Fitness

8 reasons why you need to take up trampolining

October 24th 2017 / Anna Hunter / 0 comment

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NASA has deemed it “the most efficient exercise yet devised by man”, but when was the last time you had a bounce? Here’s why trampolining could be the most effective low impact cardio workout you’ve ever tried

What with punishing 6am HIIT classes and blustery autumnal runs in the rain, the pursuit of peak fitness can all get a bit serious if you let it. How about if the key to healthy weight loss and maintenance, killer abs and better flexibility entailed essentially getting back onto the bouncy castle or your childhood party playdates? According to NASA, it does.

NASA know a thing or two about ideal training regimes. Astronauts in space need to exercise for a whopping two hours a day to prevent muscle wastage and bone loss, and while for obvious reasons trampolining isn’t the workout of choice when on a mission, astronauts need to build serious strength and stamina before launch, which is where an earth bound micro liftoff comes in. Here’s how and why trampolining raises fitness gains for us mere ground based mortals.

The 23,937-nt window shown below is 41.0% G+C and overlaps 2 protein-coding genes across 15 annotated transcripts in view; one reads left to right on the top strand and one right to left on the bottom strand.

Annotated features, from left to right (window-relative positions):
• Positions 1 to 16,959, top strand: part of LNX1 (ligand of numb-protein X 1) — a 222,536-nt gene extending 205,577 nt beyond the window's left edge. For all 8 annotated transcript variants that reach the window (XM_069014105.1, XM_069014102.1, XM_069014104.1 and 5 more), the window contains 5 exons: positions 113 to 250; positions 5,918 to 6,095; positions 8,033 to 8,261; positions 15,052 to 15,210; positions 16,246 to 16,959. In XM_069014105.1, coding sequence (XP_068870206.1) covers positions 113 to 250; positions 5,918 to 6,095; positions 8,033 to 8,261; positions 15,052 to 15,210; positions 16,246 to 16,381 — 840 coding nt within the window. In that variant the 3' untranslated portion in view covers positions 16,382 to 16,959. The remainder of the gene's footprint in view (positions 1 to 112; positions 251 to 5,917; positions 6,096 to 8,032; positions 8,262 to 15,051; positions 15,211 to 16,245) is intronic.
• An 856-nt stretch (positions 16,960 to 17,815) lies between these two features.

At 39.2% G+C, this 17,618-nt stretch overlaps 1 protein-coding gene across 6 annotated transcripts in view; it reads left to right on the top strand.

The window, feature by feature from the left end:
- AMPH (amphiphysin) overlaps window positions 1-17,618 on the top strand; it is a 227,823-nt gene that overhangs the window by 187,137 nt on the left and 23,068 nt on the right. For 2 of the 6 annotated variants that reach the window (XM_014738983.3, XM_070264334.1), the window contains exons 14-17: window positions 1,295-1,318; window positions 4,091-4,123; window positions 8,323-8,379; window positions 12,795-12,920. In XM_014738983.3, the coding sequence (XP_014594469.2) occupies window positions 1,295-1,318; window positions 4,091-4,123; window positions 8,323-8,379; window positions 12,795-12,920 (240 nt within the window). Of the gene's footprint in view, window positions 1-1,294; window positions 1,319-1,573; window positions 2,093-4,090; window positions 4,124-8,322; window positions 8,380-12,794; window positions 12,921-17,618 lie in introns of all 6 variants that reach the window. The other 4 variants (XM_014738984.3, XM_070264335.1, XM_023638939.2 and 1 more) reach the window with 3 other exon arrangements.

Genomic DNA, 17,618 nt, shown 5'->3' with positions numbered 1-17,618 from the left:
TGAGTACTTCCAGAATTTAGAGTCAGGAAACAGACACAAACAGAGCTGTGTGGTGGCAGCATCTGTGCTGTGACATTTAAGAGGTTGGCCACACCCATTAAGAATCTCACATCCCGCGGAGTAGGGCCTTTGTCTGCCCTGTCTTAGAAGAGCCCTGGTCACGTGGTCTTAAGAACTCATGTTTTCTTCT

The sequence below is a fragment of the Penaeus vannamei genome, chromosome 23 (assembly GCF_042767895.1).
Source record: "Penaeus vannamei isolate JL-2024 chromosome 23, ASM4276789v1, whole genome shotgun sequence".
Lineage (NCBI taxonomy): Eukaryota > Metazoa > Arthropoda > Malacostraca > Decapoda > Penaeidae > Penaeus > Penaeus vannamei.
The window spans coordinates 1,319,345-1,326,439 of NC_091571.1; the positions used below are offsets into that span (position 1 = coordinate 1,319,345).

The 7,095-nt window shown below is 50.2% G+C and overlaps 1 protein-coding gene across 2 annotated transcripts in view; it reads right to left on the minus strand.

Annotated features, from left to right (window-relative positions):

It runs rings around running

NASA defines trampolining as 68 per cent more effective than running, and while it’s a high intensity workout (read: heart pounding, sweaty, messy, endorphin fuelled), the fact that trampolines and rebounders absorb energy means that it’s low impact on your joints, unlike pounding the pavements *orders bouncy castle*.

It’s side-splitting in more ways than one

It’s scientifically proven that you’re unlikely to be able to keep a straight face as you bounce along to Beyoncé at high speed- trying to stay in time with a Single Ladies routine while airborne is laughable in a good way. It’s impossible to be po faced about this workout, and it’s a refreshing change from the furrowed brows of the weights room or being barked at by a drill sergeant. You’ll get the same fitness payoff as a bootcamp, only with an air (sorry) of silliness rather than disciplinary action. Also, lolling along as you attempt to high kick on a trampette will contribute to toning and strengthening your core- the instability combined with changeable forces of gravity when you’re bouncing challenge your abs to the max.

Springing is slimming

If you’ve got a weight loss goal in mind, trampolining could be just as, if not more, effective than more dreary gym cardio options. Five minutes of trampolining should clarify why: if you’re even vaguely keeping up, you’ll be sweating profusely and both breathing and heart rate will be elevated. As cardio goes, it’s a short, sharp effective workout, furnished with the kind of exhilaration that the cross trainer just can’t deliver. Which brings us to...